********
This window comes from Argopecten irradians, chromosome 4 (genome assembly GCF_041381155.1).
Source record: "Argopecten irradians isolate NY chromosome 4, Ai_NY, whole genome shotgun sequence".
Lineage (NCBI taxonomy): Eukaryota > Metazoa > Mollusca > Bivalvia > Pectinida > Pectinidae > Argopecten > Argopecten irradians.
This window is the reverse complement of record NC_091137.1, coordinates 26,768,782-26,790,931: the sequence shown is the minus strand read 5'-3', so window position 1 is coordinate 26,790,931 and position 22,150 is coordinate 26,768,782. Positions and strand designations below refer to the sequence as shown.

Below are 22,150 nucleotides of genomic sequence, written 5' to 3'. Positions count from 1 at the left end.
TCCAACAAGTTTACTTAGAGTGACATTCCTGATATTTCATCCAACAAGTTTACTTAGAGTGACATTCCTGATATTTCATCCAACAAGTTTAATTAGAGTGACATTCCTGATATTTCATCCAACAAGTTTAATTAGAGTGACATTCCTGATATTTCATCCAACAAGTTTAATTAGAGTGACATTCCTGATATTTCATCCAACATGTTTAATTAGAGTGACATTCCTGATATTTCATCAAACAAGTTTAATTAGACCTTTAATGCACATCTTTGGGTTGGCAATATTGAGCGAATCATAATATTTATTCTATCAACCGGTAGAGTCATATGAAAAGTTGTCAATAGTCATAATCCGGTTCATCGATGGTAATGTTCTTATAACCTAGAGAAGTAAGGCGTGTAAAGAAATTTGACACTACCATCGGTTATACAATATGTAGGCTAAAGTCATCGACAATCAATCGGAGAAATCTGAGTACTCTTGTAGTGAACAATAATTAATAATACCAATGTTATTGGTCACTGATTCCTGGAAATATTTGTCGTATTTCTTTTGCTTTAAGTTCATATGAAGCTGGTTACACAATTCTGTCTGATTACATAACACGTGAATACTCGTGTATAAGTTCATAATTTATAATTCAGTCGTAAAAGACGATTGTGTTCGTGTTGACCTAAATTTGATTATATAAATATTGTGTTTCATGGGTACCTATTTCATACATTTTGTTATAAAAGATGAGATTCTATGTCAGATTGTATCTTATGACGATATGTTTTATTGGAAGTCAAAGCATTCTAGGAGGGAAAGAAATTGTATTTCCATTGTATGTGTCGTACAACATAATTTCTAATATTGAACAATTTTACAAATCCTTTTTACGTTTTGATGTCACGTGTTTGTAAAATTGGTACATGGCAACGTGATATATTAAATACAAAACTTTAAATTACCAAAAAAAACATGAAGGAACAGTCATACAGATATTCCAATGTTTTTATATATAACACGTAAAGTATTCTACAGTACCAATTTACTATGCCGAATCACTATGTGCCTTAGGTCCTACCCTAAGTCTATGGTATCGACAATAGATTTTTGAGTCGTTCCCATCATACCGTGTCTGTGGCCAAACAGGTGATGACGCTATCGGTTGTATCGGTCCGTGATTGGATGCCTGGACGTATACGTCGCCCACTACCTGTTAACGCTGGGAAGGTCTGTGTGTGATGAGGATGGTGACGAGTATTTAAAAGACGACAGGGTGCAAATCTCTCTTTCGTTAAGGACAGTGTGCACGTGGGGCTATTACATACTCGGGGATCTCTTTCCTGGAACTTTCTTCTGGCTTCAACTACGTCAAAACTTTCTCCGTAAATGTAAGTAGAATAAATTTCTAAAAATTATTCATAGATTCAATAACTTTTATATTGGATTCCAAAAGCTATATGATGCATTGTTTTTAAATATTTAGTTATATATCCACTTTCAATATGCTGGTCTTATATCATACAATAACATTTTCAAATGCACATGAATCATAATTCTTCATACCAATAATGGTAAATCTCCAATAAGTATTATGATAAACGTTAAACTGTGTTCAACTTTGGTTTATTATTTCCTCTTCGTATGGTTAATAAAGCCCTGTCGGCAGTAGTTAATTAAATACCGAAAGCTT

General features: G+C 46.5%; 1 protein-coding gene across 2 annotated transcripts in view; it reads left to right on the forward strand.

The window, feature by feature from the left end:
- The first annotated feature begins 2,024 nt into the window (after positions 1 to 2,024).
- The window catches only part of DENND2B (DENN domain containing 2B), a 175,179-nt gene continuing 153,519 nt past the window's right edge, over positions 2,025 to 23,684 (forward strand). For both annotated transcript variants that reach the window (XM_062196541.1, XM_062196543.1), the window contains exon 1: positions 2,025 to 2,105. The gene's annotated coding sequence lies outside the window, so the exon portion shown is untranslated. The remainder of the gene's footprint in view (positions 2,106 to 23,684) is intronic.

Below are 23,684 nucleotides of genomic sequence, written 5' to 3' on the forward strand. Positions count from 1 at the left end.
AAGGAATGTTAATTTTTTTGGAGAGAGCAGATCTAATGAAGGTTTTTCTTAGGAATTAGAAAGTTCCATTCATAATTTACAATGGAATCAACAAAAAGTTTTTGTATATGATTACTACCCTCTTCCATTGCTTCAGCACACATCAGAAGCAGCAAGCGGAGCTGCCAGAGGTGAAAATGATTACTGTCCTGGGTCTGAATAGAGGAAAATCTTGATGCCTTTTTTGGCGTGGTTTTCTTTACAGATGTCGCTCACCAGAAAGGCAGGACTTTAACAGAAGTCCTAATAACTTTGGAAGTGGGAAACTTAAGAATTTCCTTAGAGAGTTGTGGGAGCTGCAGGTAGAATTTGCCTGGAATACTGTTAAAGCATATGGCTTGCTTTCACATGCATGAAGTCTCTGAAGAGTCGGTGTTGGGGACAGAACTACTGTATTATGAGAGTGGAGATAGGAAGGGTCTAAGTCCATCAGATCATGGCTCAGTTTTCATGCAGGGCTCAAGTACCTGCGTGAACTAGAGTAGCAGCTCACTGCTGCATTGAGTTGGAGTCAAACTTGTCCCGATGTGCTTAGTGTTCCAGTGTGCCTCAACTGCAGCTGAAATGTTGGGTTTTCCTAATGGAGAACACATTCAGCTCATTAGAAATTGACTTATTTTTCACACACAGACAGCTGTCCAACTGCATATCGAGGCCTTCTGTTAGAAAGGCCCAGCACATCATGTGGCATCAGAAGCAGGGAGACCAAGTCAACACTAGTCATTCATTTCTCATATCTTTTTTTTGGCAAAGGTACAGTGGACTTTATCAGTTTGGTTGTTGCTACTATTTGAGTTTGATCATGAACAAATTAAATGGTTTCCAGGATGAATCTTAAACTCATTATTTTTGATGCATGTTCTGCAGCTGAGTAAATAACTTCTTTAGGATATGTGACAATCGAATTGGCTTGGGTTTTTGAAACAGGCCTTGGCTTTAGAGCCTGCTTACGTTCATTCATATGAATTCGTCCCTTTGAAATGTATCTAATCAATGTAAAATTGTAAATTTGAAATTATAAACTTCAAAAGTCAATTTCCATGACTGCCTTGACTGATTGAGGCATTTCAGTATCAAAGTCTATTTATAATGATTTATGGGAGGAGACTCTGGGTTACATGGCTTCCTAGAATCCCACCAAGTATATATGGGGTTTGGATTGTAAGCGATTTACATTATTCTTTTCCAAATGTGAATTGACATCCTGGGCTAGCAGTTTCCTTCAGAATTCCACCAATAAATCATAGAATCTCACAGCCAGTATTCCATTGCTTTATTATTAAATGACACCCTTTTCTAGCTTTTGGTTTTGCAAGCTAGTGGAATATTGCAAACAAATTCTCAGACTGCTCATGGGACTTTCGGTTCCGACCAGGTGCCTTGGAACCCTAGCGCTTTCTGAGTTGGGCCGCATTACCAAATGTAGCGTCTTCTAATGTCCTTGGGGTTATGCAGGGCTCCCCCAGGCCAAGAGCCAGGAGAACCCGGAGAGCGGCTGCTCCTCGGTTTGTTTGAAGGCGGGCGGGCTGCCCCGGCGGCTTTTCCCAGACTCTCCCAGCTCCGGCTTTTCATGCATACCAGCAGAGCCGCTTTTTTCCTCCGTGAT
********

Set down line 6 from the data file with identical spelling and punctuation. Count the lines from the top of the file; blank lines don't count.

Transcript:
TCCAACAAGTTTACTTAGAGTGACATTCCTGATATTTCATCCAACAAGTTTACTTAGAGTGACATTCCTGATATTTCATCCAACAAGTTTAATTAGAGTGACATTCCTGATATTTCATCCAACAAGTTTAATTAGAGTGACATTCCTGATATTTCATCCAACAAGTTTAATTAGAGTGACATTCCTGATATTTCATCCAACATGTTTAATTAGAGTGACATTCCTGATATTTCATCAAACAAGTTTAATTAGACCTTTAATGCACATCTTTGGGTTGGCAATATTGAGCGAATCATAATATTTATTCTATCAACCGGTAGAGTCATATGAAAAGTTGTCAATAGTCATAATCCGGTTCATCGATGGTAATGTTCTTATAACCTAGAGAAGTAAGGCGTGTAAAGAAATTTGACACTACCATCGGTTATACAATATGTAGGCTAAAGTCATCGACAATCAATCGGAGAAATCTGAGTACTCTTGTAGTGAACAATAATTAATAATACCAATGTTATTGGTCACTGATTCCTGGAAATATTTGTCGTATTTCTTTTGCTTTAAGTTCATATGAAGCTGGTTACACAATTCTGTCTGATTACATAACACGTGAATACTCGTGTATAAGTTCATAATTTATAATTCAGTCGTAAAAGACGATTGTGTTCGTGTTGACCTAAATTTGATTATATAAATATTGTGTTTCATGGGTACCTATTTCATACATTTTGTTATAAAAGATGAGATTCTATGTCAGATTGTATCTTATGACGATATGTTTTATTGGAAGTCAAAGCATTCTAGGAGGGAAAGAAATTGTATTTCCATTGTATGTGTCGTACAACATAATTTCTAATATTGAACAATTTTACAAATCCTTTTTACGTTTTGATGTCACGTGTTTGTAAAATTGGTACATGGCAACGTGATATATTAAATACAAAACTTTAAATTACCAAAAAAAACATGAAGGAACAGTCATACAGATATTCCAATGTTTTTATATATAACACGTAAAGTATTCTACAGTACCAATTTACTATGCCGAATCACTATGTGCCTTAGGTCCTACCCTAAGTCTATGGTATCGACAATAGATTTTTGAGTCGTTCCCATCATACCGTGTCTGTGGCCAAACAGGTGATGACGCTATCGGTTGTATCGGTCCGTGATTGGATGCCTGGACGTATACGTCGCCCACTACCTGTTAACGCTGGGAAGGTCTGTGTGTGATGAGGATGGTGACGAGTATTTAAAAGACGACAGGGTGCAAATCTCTCTTTCGTTAAGGACAGTGTGCACGTGGGGCTATTACATACTCGGGGATCTCTTTCCTGGAACTTTCTTCTGGCTTCAACTACGTCAAAACTTTCTCCGTAAATGTAAGTAGAATAAATTTCTAAAAATTATTCATAGATTCAATAACTTTTATATTGGATTCCAAAAGCTATATGATGCATTGTTTTTAAATATTTAGTTATATATCCACTTTCAATATGCTGGTCTTATATCATACAATAACATTTTCAAATGCACATGAATCATAATTCTTCATACCAATAATGGTAAATCTCCAATAAGTATTATGATAAACGTTAAACTGTGTTCAACTTTGGTTTATTATTTCCTCTTCGTATGGTTAATAAAGCCCTGTCGGCAGTAGTTAATTAAATACCGAAAGCTT